ConnectU Needs a Better Facebook Story

In its copyright infringement suit against Facebook, social network
ConnectU has two weeks to come back with a better case.

That was the gist of Judge Woodlock’s comments yesterday after
hearing Facebook’s motion to dismiss the suit in the United States
District Court for the District of Massachusetts.

In a statement e-mailed to, Facebook
spokeswoman Brandee Barker said, “We are pleased with the outcome of
the hearing today. We continue to disagree with the allegations that
Mark Zuckerberg stole any ideas or code to build Facebook.”

John Hornick, counsel for ConnectU, also characterized Judge
Woodlock’s comments as a positive development.

“The case goes on. The court gave ConnectU an opportunity to amend
the complaint and add more facts,” Hornick said on a conference call
held for the press.

ConnectU is suing Facebook and its founders, including CEO Mark
Zuckerberg, for copyright infringement, breach of contract,
misappropriation of trade secrets, breach of fiduciary duty, unjust
enrichment, unfair business practices, intentional interference with
prospective business advantage, breach of duty of good faith and fair
dealing, and fraud.

Those claims stem from what ConnectU founders Cameron Winklevoss,
Tyler Winklevoss and Divya Narenda in a copy of the complaint describe
as a business arrangement wherein
Facebook founder Mark Zuckerberg, then a Harvard student, would
develop a “Harvard Connection Code” for a Harvard alumni and student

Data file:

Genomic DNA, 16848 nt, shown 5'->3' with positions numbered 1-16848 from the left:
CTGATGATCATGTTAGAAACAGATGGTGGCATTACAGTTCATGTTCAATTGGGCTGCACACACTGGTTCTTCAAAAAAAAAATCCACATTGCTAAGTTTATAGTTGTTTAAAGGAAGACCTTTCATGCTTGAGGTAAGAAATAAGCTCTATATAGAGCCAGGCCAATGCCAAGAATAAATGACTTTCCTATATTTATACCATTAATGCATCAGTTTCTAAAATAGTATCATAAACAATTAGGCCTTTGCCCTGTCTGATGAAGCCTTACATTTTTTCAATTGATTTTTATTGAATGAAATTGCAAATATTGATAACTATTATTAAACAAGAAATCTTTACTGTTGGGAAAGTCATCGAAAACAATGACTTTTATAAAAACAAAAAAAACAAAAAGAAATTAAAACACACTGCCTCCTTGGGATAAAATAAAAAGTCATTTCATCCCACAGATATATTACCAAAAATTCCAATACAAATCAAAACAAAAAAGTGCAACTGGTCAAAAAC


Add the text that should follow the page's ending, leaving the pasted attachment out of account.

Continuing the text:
social network.

But instead of working to complete the code, the ConnectU founders
say Zuckerberg stole it, registered the domain and
soon after announced his own social network for Harvard students.

Zuckerberg, the plaintiffs allege, was entrusted with descriptions of
the ConnectU business model, content concepts, and the type of
information that would be collected from users. For stealing this
information as well as the “Harvard Connection Code,” the plaintiffs
seek punitive damages from Facebook and the possible suspension of
its operations.

Ian C. Ballon, an intellectual property attorney in the Silicon
Valley office of Greenberg Traurig LLP, told
Judge Woodlock’s comments suggest ConnectU needs to gather more facts
to make their case. That might be a challenge, Ballon said, “It is
easy to allege a contract or a trade secret, but much harder to prove

Ballon is generally skeptical about ConnectU’s case.

“It is often the case that when a new business model is successful
others come forward claiming that they had created it,” Ballon said.

ConnectU has two weeks to amend its complaint before Judge Woodlock
once again considers Facebook’s motion to dismiss.

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